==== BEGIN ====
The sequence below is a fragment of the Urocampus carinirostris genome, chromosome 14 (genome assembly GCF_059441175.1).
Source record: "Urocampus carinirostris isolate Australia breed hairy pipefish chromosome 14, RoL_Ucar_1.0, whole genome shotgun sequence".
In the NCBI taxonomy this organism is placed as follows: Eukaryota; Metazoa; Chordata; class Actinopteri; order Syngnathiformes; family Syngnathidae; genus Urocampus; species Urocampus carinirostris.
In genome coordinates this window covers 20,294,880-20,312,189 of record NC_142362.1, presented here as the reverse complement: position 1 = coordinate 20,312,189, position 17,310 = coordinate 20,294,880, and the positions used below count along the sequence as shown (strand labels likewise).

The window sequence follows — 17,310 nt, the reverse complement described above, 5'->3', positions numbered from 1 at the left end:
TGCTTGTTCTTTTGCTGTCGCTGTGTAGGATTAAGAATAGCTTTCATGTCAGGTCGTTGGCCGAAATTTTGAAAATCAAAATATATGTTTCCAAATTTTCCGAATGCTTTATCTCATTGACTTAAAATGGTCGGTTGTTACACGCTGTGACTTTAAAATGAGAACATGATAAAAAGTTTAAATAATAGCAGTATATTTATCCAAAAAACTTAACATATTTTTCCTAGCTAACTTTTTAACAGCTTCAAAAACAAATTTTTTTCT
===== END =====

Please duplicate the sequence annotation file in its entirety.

The sequence below is a fragment of the Urocampus carinirostris genome, chromosome 14 (genome assembly GCF_059441175.1).
Source record: "Urocampus carinirostris isolate Australia breed hairy pipefish chromosome 14, RoL_Ucar_1.0, whole genome shotgun sequence".
In the NCBI taxonomy this organism is placed as follows: Eukaryota; Metazoa; Chordata; class Actinopteri; order Syngnathiformes; family Syngnathidae; genus Urocampus; species Urocampus carinirostris.
In genome coordinates this window covers 20,294,880-20,312,189 of record NC_142362.1, presented here as the reverse complement: position 1 = coordinate 20,312,189, position 17,310 = coordinate 20,294,880, and the positions used below count along the sequence as shown (strand labels likewise).

The window sequence follows — 17,310 nt, the reverse complement described above, 5'->3', positions numbered from 1 at the left end:
TGCTTGTTCTTTTGCTGTCGCTGTGTAGGATTAAGAATAGCTTTCATGTCAGGTCGTTGGCCGAAATTTTGAAAATCAAAATATATGTTTCCAAATTTTCCGAATGCTTTATCTCATTGACTTAAAATGGTCGGTTGTTACACGCTGTGACTTTAAAATGAGAACATGATAAAAAGTTTAAATAATAGCAGTATATTTATCCAAAAAACTTAACATATTTTTCCTAGCTAACTTTTTAACAGCTTCAAAAACAAATTTTTTTCT